Title: Like a Fine Wine (7)
Pairing/s: eventual Merlin/Arthur
Character/s: Merlin, Arthur
Summary: Merlin’s remark had had the quality of an old joke about it, one that had been drawn from shared experience. It wasn’t the sort of thing you said to someone you had just met.
[ Part 1 | Part 2 | Part 3 | Part 4 | Part 5 | Part 6 | Part 7 | Part 8 | Part 9 | Part 10 | Part 11 | Part 12 | Part 13 | Part 14 | Part 15 | AO3 ]
Word Count: 1000w
Prompt: 377 You're the worst cook ever
Author's Notes: Written and posted in the middle of the night, so please forgive its unedited state, lol.
Neither of them had their laptops with them, so they finished up at the pub and walked down the block to an internet cafe, where they used one of the ancient computers to print out the form Arthur would need in order to receive a copy of his original birth certificate. By the time they were done, it was beginning to get late, and Merlin had to leave to catch his train.
“Let me know what you find out, yeah?” he said, pushing back his chair. “Then we can figure out our next move.”
“Of course.” Arthur stood up as well, following Merlin as he headed towards the door. They both paused on the threshold, not talking but not ready to leave yet, either, until Arthur said impulsively, “The site said it'll take several days before I hear back from them, assuming I send the form in tonight. In the meantime, though, we could—we could do dinner?”
“I’d like that,” Merlin agreed, with a small smile.
“Good. Great.” Arthur smiled back, relieved. “How does 7 o’clock on Wednesday sound? I’ll even cook for you, if you don’t mind something pasta-related. I’m not much of a chef, I’m afraid.”
“Yes, I know. You’re the worst cook ever,” Merlin said, and then paused, frowning. “I’m sorry, I just—I don’t know why I said that. I’m sure it isn’t true.”
“That depends on who you ask,” Arthur said, trying to keep his tone light, but inside he felt as disconcerted as Merlin looked. It as one thing to feel as though you’d known someone forever; that could possibly be explained by having similar values or being from a similar background, or even just being similar types of people. But this was something more than just a sense of familiarity. Merlin’s remark had had the quality of an old joke about it, one that had been drawn from shared experience. It wasn’t the sort of thing you said to someone you had just met. “So. Wednesday, then?”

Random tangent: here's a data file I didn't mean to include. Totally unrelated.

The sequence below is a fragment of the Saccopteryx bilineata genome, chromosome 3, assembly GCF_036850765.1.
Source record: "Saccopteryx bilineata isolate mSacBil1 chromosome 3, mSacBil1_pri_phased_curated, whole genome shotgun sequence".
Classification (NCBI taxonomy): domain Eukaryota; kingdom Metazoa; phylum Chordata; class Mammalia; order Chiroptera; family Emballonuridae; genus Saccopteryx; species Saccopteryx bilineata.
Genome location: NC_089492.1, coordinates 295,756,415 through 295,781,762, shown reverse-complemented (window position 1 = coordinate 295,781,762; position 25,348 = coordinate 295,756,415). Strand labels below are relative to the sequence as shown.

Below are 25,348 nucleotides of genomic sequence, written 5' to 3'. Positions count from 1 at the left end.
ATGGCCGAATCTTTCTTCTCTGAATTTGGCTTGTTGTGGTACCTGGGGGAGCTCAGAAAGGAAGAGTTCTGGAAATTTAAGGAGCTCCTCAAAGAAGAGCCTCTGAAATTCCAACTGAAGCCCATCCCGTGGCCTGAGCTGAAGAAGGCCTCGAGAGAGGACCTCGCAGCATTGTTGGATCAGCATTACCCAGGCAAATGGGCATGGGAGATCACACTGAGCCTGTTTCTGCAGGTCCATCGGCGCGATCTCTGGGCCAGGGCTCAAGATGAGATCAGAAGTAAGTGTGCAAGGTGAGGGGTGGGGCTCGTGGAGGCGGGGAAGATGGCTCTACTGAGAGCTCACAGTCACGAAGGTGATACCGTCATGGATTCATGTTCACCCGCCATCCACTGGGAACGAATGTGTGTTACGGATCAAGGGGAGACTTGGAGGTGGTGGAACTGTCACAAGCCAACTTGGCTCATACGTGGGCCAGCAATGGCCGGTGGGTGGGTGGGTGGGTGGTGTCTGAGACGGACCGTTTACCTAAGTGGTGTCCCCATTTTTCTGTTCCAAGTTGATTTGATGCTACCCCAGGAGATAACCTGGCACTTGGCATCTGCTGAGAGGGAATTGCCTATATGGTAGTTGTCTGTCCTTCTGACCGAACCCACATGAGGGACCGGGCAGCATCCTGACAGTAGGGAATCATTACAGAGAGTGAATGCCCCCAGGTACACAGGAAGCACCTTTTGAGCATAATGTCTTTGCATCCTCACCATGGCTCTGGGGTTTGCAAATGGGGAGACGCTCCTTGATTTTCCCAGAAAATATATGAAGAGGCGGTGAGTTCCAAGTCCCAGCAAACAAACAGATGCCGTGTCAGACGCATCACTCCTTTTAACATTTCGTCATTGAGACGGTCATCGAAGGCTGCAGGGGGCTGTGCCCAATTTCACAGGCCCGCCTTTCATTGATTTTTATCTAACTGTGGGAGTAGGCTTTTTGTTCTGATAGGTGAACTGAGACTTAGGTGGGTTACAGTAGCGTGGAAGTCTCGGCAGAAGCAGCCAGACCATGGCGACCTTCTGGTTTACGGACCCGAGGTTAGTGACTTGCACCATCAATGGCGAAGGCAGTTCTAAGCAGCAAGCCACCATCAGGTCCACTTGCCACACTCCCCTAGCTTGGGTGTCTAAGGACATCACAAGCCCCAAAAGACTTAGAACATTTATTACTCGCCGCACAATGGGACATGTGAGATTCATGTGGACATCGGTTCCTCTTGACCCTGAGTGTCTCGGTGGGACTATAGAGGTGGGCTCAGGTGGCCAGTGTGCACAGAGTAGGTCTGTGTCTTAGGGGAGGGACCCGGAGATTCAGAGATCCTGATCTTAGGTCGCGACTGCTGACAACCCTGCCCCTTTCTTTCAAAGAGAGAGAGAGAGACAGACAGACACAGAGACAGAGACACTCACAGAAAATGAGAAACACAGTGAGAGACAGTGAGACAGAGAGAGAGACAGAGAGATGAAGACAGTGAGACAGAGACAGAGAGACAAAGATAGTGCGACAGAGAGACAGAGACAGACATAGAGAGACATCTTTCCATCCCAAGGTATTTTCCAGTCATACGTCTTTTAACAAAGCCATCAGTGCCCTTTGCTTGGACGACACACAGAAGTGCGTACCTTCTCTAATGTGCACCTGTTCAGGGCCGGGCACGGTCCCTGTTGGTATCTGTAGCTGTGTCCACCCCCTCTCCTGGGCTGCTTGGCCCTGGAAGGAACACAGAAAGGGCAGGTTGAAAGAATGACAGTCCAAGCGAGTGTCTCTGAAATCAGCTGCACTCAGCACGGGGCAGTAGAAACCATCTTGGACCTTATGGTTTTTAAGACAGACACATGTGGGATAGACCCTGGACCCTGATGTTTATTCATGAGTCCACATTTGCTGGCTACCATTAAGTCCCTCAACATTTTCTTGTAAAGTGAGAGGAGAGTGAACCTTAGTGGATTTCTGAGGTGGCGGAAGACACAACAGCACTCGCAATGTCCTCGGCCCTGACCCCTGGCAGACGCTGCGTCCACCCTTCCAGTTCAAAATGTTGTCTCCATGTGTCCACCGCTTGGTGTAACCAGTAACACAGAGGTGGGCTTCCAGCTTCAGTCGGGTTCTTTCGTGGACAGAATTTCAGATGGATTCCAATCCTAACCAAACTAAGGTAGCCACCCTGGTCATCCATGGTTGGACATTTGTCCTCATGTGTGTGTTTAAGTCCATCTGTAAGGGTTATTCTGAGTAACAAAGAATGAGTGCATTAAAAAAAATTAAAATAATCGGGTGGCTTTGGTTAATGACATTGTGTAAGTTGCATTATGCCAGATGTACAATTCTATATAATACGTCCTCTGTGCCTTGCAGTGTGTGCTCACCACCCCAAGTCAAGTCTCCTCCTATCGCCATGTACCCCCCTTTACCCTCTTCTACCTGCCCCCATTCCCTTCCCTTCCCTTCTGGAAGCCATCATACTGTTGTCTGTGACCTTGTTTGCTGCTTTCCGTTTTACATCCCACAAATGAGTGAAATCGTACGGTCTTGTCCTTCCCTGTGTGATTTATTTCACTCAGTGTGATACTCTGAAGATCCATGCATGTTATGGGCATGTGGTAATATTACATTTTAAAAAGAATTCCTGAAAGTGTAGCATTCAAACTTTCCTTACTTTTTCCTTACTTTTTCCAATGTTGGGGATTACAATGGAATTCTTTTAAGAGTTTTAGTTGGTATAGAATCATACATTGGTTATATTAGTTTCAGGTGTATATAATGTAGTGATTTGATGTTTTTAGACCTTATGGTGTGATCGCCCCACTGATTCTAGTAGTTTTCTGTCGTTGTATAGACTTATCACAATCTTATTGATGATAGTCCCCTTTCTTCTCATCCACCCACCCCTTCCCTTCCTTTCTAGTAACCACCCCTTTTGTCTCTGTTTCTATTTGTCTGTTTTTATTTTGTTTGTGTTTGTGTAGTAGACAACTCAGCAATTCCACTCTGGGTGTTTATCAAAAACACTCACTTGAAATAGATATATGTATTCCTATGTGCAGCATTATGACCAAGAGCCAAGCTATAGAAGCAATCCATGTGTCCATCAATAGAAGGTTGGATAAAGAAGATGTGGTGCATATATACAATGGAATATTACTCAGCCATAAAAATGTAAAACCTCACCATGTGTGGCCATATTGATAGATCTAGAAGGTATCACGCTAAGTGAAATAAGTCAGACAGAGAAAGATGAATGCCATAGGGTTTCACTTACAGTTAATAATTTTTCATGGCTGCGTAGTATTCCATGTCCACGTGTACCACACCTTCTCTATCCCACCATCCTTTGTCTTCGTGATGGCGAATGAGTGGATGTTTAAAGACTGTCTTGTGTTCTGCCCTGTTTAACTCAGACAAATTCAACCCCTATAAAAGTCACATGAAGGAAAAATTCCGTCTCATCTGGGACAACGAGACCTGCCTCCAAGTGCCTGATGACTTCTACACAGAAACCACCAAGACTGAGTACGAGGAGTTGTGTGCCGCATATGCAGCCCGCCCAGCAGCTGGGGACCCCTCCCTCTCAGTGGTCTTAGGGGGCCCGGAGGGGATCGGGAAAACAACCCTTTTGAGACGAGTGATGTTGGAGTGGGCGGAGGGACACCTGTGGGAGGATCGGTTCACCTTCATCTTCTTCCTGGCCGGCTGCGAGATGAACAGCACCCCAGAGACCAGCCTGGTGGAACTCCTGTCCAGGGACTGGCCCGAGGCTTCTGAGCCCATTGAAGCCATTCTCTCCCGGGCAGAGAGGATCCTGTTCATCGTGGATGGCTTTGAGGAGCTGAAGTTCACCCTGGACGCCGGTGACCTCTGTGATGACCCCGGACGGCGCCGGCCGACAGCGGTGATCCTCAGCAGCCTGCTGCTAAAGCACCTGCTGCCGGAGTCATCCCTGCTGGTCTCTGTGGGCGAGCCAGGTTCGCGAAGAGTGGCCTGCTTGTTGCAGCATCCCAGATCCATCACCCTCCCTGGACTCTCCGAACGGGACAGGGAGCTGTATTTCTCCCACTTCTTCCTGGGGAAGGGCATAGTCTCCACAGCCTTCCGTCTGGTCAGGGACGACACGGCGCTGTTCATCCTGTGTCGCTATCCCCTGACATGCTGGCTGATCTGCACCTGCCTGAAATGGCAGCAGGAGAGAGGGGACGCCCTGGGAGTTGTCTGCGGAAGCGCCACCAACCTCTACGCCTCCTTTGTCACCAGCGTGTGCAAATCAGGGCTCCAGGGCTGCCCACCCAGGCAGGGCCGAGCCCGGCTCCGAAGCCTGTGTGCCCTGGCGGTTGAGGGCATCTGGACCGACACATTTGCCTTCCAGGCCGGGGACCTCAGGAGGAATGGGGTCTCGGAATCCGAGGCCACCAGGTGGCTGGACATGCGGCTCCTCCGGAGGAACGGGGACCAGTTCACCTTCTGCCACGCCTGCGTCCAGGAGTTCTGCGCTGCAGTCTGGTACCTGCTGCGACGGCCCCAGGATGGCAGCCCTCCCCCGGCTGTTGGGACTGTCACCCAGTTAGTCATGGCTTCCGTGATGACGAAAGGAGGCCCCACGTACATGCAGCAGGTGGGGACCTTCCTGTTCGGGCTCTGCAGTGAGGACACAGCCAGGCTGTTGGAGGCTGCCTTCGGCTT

Merlin seemed to shake himself, coming out of whatever trance he had been distracted by.
“Yes, definitely,” he said, giving a cheerful nod, and just like that the strangeness disappeared. “Text me the address, and I’ll be there.”
To say that Arthur was nervous about their upcoming—well, date, for lack of a better word—would be to suppose that his feelings were capable of definition. On Sunday, he was not so much anxious as he was restless, and occupied his time by cleaning the flat with uncharacteristic vigour, attacking each room with vacuum and mop while Gwaine looked on in amusement. His resulting irritation was not helped by the half-dreamt, half-remembered echo of Merlin’s voice in the back of his head, teasing him about not even being able to dress himself properly. His mind conjured up the strangest things when stressed.